Tuesday, January 5, 2016

Negative outlook for Brazil in 2016 (Jan. 5, 2016)

The Economist's New Years cover was dedicated to the "political and economic disaster" faced by Brazil. The article reviews the well-known litany of woes facing the country, such as an economy predicted to shrink by as much as 3 percent next year, an ever-widening net of corruption investigations that seem to be implicating half of the political leadership, and  impeachment proceedings against President Dilma Rousseff. The Economist argues that only "hard choices" can put the country back on course, but that Rousseff lacks the "stomach" for them.

The piece is highly critical of pretty much all Brazilian policies and institutions, ranging from the (overly?) generous pension system to the constitution which enshrines job protection and state benefits to the "daft" political system that favors political fragmentation and tends to generate legislative gridlock.

The situation has Brazilians wondering how much worst it can get, according to the Wall Street Journal. The piece notes that the economy last year contracted by 3.7 percent and that inflation and unemployment are on the rise. 

The Rio Times, based on the Central Bank's first focus report of this year, has even more dismal numbers: inflation forecast of 6.87 percent and a 3.71 percent contraction in the national GDP.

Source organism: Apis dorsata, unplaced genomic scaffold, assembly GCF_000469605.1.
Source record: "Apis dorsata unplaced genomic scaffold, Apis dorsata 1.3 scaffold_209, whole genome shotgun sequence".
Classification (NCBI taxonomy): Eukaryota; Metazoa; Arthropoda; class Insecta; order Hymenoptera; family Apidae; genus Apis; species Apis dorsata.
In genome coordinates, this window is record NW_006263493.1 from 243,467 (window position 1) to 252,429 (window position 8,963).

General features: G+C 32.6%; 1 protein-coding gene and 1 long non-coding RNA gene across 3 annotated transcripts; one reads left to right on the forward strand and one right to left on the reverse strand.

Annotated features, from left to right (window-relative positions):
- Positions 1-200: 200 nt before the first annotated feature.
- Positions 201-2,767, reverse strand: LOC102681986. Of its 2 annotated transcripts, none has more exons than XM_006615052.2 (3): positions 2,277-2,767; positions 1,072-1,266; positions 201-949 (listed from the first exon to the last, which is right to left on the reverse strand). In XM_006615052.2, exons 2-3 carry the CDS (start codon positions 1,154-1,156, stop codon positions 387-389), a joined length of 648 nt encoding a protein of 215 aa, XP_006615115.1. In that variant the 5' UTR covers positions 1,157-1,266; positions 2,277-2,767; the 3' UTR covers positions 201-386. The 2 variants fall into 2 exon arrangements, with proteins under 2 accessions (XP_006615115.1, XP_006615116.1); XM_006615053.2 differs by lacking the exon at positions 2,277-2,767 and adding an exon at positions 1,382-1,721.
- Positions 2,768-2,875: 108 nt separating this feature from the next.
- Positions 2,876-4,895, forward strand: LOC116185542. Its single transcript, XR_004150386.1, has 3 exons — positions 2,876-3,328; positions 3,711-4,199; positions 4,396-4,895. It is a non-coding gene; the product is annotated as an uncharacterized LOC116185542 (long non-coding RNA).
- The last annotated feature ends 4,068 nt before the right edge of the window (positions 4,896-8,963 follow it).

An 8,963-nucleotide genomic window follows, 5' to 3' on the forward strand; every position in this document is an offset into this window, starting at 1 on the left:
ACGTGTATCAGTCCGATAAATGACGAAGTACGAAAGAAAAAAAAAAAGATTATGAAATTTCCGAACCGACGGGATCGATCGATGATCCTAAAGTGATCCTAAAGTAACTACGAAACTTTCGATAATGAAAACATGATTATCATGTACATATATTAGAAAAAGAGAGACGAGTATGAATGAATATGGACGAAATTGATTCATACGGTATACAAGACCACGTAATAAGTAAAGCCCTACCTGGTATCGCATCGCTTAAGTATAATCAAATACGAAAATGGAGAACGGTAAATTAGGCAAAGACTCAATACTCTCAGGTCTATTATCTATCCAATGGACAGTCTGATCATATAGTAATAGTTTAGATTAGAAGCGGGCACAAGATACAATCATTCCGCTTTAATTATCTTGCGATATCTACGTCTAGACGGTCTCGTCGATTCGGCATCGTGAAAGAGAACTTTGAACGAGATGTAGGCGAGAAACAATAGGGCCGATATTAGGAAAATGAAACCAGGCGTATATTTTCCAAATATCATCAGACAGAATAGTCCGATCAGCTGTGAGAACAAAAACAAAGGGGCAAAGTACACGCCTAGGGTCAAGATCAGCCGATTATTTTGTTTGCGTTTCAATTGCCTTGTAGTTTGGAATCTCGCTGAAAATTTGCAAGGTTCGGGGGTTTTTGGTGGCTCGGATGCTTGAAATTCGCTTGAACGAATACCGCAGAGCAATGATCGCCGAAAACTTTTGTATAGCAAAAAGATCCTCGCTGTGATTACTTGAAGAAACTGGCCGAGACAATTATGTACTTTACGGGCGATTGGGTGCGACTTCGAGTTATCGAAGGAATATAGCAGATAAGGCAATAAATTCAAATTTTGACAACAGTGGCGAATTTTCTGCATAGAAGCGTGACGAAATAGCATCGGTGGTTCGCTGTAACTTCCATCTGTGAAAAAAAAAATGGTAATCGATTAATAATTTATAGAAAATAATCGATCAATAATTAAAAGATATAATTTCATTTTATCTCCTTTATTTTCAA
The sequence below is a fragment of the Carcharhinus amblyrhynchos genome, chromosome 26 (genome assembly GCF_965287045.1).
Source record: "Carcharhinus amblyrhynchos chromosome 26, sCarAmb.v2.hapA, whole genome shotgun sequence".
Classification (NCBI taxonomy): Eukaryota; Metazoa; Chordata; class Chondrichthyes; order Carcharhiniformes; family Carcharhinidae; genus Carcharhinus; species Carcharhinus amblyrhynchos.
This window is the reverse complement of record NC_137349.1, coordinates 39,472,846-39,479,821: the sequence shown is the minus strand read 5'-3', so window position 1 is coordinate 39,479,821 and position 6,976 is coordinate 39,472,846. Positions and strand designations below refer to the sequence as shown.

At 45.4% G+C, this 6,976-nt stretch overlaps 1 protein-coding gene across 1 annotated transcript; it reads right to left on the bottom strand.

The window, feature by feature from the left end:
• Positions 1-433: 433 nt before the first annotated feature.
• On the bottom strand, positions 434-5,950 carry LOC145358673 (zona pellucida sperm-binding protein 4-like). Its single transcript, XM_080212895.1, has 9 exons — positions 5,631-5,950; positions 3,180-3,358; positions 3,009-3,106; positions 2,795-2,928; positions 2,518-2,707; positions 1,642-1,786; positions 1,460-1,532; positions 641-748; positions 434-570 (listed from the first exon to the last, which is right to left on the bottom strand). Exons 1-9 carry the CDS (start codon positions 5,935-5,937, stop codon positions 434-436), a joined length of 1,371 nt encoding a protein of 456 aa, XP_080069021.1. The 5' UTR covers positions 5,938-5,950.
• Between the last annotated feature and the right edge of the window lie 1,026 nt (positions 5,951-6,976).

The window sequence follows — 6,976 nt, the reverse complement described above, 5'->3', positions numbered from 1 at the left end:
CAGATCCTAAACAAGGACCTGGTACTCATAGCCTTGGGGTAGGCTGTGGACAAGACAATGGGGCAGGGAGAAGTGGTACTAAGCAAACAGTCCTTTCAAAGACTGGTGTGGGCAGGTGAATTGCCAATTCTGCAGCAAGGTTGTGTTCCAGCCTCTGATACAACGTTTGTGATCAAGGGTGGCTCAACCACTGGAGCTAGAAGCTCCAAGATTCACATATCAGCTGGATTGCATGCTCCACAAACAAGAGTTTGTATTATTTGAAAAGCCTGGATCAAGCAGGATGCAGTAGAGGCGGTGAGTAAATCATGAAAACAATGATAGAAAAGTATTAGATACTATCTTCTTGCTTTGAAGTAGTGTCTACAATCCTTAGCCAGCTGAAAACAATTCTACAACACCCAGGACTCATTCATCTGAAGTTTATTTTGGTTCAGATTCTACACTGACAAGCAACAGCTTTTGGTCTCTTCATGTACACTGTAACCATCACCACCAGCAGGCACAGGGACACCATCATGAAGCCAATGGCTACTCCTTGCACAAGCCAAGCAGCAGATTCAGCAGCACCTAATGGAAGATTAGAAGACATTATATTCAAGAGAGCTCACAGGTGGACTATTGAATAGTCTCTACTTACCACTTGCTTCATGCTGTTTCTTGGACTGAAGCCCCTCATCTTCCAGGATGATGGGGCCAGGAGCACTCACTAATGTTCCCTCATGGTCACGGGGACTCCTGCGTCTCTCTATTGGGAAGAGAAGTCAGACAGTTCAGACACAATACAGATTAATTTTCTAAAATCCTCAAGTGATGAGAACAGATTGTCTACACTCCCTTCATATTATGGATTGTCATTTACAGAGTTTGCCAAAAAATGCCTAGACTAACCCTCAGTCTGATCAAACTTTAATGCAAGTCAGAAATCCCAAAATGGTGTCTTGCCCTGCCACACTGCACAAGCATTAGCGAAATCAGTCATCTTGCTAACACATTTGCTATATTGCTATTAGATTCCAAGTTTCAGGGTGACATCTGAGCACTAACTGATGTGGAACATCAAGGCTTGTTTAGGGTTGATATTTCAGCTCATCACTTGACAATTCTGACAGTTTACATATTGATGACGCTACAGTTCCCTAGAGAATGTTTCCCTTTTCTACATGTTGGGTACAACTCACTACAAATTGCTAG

But the WSJ points to potential silver-linings within the general disaster. 

The outlook is so dismal that Brazil could beat some expectations. The impeachment attempts will end this year -- one way or another -- and remove that element of uncertainty from national politics. While "even a small concession to orthodox budget management by incoming Finance Minister Nelson Barbosa could spark a rally. Investors fear the leftist economist will allow debt, deficits and inflation to rise," argues the piece. And the weaker real might make Brazilian assets more attractive for investors.

Brazil posted an annual trade surplus of $19.68 billion for 2015, which is good news, but relates to the poor economy, explains the Wall Street Journal in a separate piece. The weaker real this year made exports more competitive. 

Yet another Wall Street Journal piece focuses on former President Luiz Inácio Lula da Silva, who is being investigated for allegedly abusing his influence to help Brazilian construction giant Odebrecht SA obtain overseas contracts, allegations both he and the company deny. 

While neither Lula nor his hand-picked successor, Rousseff, have been implicated in the country's biggest corruption scandal -- a kickback scheme centered on state-run oil company Petrobras -- the wide-ranging inquiry has damaged the former president’s credibility and undermined the Workers' Party's right to hold the moral high ground in Brazilian politics, according to the WSJ.
Yesterday, Lula was summoned to testify as a witness for a lobbyist accused of paying bribes to alter legislation in favor of businesses, according to Reuters.

The string of high profile arrests over the past year in connection with the Petrobras corruption investigation might be bad news for investors wary of political upheaval, but it's prompting tears of gratitude among Brazilians who see it as a a sign that some of the country's institutions are functioning effectively, reports The Guardian. The piece looks at The Lava Jato (Car Wash) investigation, which has charged more than 70 political leaders, lobbyists and business leaders with bribery, tax evasion or misuse of public funds.